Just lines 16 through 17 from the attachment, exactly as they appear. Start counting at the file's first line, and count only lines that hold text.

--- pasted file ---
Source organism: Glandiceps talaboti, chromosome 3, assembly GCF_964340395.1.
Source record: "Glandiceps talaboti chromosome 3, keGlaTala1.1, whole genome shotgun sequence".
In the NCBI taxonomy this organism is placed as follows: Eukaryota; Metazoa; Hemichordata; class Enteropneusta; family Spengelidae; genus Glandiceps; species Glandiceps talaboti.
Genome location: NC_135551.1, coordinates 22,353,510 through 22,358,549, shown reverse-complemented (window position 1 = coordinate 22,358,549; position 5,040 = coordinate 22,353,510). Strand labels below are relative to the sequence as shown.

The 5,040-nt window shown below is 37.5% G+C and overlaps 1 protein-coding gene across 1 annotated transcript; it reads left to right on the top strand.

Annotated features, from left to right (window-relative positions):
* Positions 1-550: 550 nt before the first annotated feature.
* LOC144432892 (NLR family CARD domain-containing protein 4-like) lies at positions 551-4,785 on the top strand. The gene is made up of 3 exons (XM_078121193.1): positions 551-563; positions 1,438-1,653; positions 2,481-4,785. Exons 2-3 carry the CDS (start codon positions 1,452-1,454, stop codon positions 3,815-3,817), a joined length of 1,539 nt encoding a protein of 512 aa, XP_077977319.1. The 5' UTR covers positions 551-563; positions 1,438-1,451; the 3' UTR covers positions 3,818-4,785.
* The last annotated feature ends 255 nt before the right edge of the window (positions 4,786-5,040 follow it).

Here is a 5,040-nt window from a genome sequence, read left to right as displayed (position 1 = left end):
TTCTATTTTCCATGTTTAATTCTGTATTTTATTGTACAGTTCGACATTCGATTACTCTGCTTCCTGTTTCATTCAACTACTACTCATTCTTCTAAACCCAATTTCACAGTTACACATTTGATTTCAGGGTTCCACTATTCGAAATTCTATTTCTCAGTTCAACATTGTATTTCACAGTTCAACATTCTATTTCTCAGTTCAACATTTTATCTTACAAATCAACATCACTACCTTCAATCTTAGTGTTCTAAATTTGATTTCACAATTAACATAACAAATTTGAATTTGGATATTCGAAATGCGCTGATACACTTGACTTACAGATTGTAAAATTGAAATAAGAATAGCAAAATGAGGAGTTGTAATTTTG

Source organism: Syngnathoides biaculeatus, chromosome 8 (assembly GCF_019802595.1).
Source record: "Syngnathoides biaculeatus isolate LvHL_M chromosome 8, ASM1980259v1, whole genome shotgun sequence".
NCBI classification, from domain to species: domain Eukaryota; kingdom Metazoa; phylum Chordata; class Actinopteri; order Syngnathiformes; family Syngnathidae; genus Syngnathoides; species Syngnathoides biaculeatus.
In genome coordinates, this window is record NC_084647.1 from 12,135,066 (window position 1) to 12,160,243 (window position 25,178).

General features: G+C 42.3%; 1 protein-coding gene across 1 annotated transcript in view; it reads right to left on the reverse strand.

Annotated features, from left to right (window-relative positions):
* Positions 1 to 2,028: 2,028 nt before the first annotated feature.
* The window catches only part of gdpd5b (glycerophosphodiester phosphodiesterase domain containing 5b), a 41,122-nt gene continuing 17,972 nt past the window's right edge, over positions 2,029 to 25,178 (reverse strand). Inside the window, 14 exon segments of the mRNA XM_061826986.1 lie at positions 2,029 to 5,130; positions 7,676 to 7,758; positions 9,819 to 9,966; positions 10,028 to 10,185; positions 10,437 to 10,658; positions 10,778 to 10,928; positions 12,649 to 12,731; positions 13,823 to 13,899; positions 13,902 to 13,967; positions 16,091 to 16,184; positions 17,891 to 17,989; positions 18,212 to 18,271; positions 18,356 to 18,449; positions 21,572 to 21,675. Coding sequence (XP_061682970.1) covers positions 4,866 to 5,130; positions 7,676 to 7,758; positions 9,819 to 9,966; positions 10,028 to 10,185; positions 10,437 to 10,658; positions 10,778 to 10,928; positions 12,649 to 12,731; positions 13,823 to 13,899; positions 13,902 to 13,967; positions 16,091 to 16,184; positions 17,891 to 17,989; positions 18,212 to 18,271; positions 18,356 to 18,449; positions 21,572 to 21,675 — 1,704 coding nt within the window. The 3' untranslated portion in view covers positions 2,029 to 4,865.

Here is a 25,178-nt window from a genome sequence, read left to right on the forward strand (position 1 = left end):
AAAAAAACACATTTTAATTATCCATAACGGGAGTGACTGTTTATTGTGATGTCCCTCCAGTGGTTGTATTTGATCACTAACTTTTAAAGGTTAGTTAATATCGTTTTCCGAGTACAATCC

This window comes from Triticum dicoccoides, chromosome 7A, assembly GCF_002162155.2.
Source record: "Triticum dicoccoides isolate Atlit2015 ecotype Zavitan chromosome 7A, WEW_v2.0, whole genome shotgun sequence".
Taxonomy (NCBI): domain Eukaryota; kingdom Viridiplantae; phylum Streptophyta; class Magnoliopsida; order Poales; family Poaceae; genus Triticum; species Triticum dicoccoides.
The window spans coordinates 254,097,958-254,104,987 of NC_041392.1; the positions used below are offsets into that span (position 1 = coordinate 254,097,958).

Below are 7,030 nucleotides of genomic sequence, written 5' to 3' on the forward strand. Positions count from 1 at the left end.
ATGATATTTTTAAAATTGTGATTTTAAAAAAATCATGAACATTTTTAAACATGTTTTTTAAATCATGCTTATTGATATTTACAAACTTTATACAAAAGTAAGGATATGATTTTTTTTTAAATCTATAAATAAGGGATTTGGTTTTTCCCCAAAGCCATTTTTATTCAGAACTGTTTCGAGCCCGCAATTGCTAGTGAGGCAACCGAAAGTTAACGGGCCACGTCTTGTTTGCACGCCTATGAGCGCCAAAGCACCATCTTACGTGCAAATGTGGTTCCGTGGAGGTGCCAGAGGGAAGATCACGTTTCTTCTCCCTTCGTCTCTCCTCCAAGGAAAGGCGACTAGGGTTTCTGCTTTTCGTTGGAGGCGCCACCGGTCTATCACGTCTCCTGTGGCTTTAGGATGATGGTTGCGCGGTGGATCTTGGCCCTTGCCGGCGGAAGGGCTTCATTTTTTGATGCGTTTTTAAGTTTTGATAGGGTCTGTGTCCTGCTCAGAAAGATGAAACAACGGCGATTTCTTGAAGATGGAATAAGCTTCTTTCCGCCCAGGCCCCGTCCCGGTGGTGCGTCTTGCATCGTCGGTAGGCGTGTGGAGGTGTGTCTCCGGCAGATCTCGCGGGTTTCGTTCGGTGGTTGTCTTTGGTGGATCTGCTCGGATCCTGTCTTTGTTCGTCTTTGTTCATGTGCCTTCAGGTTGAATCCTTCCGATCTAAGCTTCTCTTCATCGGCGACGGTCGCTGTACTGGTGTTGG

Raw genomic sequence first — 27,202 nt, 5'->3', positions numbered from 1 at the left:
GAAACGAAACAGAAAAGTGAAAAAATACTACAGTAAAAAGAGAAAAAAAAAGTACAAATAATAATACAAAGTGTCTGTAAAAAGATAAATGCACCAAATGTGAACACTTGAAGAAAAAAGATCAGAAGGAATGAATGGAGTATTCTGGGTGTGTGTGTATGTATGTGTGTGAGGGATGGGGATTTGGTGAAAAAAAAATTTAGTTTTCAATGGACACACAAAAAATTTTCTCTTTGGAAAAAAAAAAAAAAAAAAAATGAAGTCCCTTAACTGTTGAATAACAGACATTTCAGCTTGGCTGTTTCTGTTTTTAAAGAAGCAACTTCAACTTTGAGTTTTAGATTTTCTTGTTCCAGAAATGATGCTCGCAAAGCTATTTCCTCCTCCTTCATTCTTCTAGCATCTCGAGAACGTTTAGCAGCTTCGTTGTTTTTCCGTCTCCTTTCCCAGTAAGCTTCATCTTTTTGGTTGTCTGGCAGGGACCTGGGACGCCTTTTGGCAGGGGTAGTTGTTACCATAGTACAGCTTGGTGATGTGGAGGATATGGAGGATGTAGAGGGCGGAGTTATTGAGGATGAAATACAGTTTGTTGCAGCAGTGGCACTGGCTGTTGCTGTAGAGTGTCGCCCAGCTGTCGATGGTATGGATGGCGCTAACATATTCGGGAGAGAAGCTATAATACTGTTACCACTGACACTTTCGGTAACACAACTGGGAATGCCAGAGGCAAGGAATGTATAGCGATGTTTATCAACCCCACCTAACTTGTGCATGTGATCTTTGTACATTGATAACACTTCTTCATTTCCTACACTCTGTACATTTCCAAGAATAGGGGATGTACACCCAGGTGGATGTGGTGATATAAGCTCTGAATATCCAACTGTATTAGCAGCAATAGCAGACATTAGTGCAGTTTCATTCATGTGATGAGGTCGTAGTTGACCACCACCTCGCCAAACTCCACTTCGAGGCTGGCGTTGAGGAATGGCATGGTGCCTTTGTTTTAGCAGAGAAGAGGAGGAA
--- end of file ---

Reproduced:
General features: G+C 42.3%; 1 protein-coding gene across 1 annotated transcript in view; it reads right to left on the reverse strand.

Annotated features, from left to right (window-relative positions):